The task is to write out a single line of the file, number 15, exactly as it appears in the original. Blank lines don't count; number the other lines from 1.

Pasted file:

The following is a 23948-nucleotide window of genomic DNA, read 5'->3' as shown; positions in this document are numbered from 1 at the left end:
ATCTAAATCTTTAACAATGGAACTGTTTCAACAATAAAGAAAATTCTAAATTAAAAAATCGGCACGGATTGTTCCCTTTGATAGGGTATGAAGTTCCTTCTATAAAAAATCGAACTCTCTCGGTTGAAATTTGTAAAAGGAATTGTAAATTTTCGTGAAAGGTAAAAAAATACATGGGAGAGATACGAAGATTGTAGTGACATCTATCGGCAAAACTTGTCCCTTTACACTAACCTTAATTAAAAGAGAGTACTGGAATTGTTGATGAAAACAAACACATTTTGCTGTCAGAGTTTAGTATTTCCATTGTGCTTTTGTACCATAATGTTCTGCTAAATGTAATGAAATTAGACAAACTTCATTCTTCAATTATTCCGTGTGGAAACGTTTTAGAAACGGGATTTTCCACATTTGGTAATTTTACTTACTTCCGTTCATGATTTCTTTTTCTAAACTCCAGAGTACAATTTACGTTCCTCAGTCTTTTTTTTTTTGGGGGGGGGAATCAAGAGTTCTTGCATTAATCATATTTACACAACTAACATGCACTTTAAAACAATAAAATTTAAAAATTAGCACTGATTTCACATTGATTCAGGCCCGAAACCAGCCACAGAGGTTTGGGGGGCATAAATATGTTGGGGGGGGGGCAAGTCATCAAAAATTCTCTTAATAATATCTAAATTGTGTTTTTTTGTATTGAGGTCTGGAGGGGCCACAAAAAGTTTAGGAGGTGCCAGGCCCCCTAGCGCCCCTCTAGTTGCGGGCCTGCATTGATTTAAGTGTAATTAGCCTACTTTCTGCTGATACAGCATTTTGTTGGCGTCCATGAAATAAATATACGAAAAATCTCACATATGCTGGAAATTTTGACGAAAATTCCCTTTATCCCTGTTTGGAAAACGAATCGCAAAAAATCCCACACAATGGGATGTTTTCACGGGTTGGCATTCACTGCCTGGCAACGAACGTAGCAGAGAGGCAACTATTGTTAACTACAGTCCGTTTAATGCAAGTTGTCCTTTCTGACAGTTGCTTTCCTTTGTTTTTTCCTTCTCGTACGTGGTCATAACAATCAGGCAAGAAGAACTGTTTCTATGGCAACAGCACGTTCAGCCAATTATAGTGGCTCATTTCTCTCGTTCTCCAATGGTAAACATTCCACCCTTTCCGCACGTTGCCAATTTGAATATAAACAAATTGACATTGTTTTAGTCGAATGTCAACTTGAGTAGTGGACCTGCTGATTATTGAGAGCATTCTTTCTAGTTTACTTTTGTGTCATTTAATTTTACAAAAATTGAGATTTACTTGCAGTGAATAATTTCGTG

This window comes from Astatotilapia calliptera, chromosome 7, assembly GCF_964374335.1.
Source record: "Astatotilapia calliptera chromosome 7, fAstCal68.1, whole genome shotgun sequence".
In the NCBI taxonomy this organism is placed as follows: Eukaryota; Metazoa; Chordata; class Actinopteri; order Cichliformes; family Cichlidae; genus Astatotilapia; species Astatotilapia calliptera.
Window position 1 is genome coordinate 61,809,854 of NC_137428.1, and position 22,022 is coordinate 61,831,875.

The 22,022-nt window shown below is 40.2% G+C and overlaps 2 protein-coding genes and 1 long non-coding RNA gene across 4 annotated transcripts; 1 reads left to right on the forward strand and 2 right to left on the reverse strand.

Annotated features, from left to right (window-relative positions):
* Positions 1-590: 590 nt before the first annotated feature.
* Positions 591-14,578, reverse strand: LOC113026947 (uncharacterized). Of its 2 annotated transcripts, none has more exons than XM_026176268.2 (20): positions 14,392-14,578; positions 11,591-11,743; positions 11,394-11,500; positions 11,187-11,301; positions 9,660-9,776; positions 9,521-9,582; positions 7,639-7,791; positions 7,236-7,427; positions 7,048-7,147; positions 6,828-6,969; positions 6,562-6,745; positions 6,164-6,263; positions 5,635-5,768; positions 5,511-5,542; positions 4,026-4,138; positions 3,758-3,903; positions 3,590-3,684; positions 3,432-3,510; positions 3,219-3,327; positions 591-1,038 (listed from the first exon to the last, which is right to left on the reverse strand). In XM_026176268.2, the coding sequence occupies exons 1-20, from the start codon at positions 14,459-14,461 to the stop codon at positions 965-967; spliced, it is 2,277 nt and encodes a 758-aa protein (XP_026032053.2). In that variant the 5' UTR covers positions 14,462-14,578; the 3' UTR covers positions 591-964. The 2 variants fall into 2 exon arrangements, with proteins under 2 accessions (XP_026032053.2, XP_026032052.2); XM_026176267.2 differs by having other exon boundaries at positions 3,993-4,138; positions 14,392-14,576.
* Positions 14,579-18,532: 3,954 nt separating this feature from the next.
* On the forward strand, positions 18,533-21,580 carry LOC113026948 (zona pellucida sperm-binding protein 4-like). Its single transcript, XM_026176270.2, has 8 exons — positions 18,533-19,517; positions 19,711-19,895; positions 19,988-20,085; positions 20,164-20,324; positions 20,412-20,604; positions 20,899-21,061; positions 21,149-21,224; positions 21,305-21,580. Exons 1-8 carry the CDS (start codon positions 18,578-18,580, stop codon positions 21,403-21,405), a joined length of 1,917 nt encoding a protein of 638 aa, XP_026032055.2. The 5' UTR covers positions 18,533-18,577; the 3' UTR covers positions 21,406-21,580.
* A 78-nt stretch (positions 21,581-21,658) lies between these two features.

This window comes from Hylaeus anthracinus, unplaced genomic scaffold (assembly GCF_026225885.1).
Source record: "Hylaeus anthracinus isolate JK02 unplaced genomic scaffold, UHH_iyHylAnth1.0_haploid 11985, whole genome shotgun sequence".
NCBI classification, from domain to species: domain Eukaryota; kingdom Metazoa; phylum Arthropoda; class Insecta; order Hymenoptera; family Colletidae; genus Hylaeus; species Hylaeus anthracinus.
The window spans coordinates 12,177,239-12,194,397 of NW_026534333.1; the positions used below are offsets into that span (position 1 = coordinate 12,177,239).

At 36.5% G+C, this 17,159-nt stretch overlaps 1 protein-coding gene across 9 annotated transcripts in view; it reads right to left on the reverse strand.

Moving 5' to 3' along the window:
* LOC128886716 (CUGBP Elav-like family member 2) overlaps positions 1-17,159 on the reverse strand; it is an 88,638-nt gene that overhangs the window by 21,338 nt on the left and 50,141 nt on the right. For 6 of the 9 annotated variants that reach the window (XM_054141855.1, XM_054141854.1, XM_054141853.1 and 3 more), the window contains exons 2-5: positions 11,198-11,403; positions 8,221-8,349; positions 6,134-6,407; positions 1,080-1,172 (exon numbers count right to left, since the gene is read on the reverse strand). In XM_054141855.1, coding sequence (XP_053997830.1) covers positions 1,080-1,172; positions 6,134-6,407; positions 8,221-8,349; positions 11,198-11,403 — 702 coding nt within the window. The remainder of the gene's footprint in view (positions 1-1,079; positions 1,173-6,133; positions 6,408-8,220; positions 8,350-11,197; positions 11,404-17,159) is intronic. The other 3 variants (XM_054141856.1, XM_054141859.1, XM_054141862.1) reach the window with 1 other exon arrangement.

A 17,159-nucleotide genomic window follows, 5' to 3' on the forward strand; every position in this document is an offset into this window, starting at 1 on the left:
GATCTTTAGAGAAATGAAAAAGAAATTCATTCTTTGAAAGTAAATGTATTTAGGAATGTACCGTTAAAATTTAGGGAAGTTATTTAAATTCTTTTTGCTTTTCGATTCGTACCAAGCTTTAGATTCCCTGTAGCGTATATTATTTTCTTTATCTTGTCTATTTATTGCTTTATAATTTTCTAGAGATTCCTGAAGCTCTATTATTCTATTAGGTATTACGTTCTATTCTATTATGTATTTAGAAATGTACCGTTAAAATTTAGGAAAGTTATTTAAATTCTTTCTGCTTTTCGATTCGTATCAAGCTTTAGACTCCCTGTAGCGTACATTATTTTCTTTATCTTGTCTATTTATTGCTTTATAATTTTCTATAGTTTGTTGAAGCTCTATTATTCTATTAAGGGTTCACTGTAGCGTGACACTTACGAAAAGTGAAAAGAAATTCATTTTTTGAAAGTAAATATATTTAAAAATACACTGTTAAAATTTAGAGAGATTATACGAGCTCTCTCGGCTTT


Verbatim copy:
Source record: "Hylaeus anthracinus isolate JK02 unplaced genomic scaffold, UHH_iyHylAnth1.0_haploid 11985, whole genome shotgun sequence".